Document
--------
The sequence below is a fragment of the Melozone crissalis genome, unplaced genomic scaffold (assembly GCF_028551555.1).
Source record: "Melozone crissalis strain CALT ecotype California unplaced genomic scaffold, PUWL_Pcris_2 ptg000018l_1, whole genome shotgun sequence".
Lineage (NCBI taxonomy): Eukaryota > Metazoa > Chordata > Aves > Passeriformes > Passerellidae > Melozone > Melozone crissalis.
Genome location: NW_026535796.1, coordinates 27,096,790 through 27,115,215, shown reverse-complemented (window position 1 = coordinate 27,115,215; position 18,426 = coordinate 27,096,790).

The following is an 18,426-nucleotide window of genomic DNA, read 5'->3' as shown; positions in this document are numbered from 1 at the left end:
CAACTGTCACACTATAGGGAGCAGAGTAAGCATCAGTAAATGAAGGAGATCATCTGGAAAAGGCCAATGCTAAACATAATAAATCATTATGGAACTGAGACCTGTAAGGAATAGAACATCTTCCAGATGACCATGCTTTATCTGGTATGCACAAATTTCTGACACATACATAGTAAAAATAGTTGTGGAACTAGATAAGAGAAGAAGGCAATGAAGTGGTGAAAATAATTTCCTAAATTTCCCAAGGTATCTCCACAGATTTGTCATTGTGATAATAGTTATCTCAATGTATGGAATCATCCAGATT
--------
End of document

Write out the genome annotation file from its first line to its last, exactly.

The sequence below is a fragment of the Melozone crissalis genome, unplaced genomic scaffold (assembly GCF_028551555.1).
Source record: "Melozone crissalis strain CALT ecotype California unplaced genomic scaffold, PUWL_Pcris_2 ptg000018l_1, whole genome shotgun sequence".
Lineage (NCBI taxonomy): Eukaryota > Metazoa > Chordata > Aves > Passeriformes > Passerellidae > Melozone > Melozone crissalis.
Genome location: NW_026535796.1, coordinates 27,096,790 through 27,115,215, shown reverse-complemented (window position 1 = coordinate 27,115,215; position 18,426 = coordinate 27,096,790).

The following is an 18,426-nucleotide window of genomic DNA, read 5'->3' as shown; positions in this document are numbered from 1 at the left end:
CAACTGTCACACTATAGGGAGCAGAGTAAGCATCAGTAAATGAAGGAGATCATCTGGAAAAGGCCAATGCTAAACATAATAAATCATTATGGAACTGAGACCTGTAAGGAATAGAACATCTTCCAGATGACCATGCTTTATCTGGTATGCACAAATTTCTGACACATACATAGTAAAAATAGTTGTGGAACTAGATAAGAGAAGAAGGCAATGAAGTGGTGAAAATAATTTCCTAAATTTCCCAAGGTATCTCCACAGATTTGTCATTGTGATAATAGTTATCTCAATGTATGGAATCATCCAGATT